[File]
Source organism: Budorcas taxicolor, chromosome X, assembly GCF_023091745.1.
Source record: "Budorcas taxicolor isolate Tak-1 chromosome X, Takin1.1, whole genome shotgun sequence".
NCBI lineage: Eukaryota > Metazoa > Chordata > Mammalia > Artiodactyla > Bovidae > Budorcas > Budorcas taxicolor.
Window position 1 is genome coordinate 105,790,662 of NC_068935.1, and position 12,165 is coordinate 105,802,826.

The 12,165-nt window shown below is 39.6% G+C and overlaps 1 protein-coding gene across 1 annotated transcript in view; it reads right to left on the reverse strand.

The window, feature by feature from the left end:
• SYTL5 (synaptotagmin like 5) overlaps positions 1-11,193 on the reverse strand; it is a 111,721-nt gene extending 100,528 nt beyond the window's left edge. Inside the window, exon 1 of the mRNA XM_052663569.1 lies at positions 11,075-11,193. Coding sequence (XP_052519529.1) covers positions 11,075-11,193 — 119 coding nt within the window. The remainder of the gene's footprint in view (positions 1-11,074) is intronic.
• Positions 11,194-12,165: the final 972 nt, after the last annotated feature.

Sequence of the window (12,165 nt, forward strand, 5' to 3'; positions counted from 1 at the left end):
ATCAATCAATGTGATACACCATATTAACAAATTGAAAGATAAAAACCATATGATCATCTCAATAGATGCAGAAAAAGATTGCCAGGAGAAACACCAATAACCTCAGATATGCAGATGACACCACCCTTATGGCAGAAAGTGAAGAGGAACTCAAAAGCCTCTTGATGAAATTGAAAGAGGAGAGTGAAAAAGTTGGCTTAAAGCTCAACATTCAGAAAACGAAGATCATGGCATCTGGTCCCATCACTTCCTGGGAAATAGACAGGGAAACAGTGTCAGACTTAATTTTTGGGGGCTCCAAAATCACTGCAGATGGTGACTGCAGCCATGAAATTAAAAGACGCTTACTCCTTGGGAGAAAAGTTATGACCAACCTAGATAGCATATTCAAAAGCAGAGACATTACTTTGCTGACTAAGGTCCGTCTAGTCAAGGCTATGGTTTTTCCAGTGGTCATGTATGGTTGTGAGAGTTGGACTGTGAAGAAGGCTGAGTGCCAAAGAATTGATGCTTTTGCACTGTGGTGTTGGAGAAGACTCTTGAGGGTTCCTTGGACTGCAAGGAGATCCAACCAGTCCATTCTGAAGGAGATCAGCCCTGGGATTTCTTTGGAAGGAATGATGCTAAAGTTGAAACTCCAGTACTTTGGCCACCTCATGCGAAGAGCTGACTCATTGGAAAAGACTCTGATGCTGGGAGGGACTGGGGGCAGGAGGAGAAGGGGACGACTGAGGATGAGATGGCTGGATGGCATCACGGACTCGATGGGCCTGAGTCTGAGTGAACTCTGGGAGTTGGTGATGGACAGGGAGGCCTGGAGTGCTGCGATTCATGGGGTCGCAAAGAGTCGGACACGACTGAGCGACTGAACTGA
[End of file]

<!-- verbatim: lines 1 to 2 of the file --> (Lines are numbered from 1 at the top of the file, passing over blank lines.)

Source organism: Budorcas taxicolor, chromosome X, assembly GCF_023091745.1.
Source record: "Budorcas taxicolor isolate Tak-1 chromosome X, Takin1.1, whole genome shotgun sequence".